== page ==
skeptically


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skep·ti·cal

also scep·ti·cal  (skĕp′tĭ-kəl)
adj.
1. Marked by or given to doubt; questioning: skeptical of political promises.
2. Relating to or characteristic of skeptics or skepticism.

skep′ti·cal·ly adv.
ThesaurusAntonymsRelated WordsSynonymsLegend:
Adv.1.skeptically - with scepticismskeptically - with scepticism; in a sceptical manner; "he looked at her sceptically"

skeptically

also sceptically
adverb
References in classic literature ?
This amazed Nicholas and even made him regard Bolkonski's courtship skeptically.
The doctor looked at his prospective patient skeptically.
I don't see how she can be," said Felicity skeptically.
House Republicans might view the request skeptically and it's not clear Johnson will receive the amount he's asking for.
With Muslims living in Western cultures still hopeful about the possibilities of finding shared cultural and social values in Europe and North America while the majoritarian communities respond skeptically, Korteweg (sociology, U.
Feroli said the estimate of between a quarter to a half point of annualized GDP "seems fairly large, and for that reason should be treated skeptically.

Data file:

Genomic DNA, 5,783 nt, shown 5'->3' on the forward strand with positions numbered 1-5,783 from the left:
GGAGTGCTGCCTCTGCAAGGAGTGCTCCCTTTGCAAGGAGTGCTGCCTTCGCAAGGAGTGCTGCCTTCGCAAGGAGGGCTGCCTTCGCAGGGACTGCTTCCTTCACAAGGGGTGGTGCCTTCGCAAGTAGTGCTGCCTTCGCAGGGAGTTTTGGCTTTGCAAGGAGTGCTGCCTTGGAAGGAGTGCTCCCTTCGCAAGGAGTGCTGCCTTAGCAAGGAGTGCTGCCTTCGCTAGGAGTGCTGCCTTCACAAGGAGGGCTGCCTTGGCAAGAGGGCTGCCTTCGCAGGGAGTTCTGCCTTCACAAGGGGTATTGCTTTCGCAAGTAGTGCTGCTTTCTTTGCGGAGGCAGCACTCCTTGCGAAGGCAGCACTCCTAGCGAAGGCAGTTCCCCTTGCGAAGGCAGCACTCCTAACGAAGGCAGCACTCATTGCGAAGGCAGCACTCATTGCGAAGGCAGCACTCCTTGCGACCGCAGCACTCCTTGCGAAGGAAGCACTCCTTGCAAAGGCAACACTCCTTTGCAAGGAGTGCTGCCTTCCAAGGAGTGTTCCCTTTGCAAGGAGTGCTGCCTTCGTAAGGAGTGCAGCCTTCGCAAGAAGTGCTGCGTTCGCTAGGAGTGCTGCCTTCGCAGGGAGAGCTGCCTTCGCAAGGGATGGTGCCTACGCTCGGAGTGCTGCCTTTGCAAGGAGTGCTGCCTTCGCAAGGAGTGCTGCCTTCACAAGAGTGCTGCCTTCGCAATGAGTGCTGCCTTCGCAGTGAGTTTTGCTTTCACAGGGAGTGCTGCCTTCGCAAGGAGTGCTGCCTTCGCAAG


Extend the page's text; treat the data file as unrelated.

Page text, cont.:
He showed little emotion throughout his trial, but reclined in his chair and listened closely to Moreno-Ocampo's every word Wednesday, at times smiling skeptically.
But the Washington-based Institute for Science and International Security (ISIS), which is also highly critical of Iran, urged the public the next day to treat anything the Mojahedin say skeptically.
Santa asks, before skeptically examining a vaccine bottle with a magnifying glass, shaking a bottle of pills and squirting the contents of a syringe into the air.
According to Pastor Frank Moore, the billboard was intended to make people think skeptically about messages on nontheistic billboards that had gone up in the area.
The proposals generally are supported by Democrats but are viewed skeptically by Republicans who are concerned that any actions taken against China stand a good chance of triggering a trade war.
People are more afraid of insects than of death, or so says a survey that Zuk cites a bit skeptically.